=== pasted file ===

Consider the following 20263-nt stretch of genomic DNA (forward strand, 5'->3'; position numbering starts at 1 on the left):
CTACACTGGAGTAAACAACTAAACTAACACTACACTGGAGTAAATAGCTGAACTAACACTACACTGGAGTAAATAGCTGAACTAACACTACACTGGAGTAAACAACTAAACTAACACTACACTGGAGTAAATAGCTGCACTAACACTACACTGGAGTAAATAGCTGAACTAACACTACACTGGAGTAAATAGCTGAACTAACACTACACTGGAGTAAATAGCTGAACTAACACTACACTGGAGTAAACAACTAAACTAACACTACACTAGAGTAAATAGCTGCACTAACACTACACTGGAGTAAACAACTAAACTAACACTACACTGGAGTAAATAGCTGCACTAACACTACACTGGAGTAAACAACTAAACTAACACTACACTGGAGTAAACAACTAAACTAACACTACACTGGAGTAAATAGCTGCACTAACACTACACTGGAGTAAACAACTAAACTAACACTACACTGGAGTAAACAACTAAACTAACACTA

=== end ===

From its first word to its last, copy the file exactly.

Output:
Consider the following 20263-nt stretch of genomic DNA (forward strand, 5'->3'; position numbering starts at 1 on the left):
CTACACTGGAGTAAACAACTAAACTAACACTACACTGGAGTAAATAGCTGAACTAACACTACACTGGAGTAAATAGCTGAACTAACACTACACTGGAGTAAACAACTAAACTAACACTACACTGGAGTAAATAGCTGCACTAACACTACACTGGAGTAAATAGCTGAACTAACACTACACTGGAGTAAATAGCTGAACTAACACTACACTGGAGTAAATAGCTGAACTAACACTACACTGGAGTAAACAACTAAACTAACACTACACTAGAGTAAATAGCTGCACTAACACTACACTGGAGTAAACAACTAAACTAACACTACACTGGAGTAAATAGCTGCACTAACACTACACTGGAGTAAACAACTAAACTAACACTACACTGGAGTAAACAACTAAACTAACACTACACTGGAGTAAATAGCTGCACTAACACTACACTGGAGTAAACAACTAAACTAACACTACACTGGAGTAAACAACTAAACTAACACTA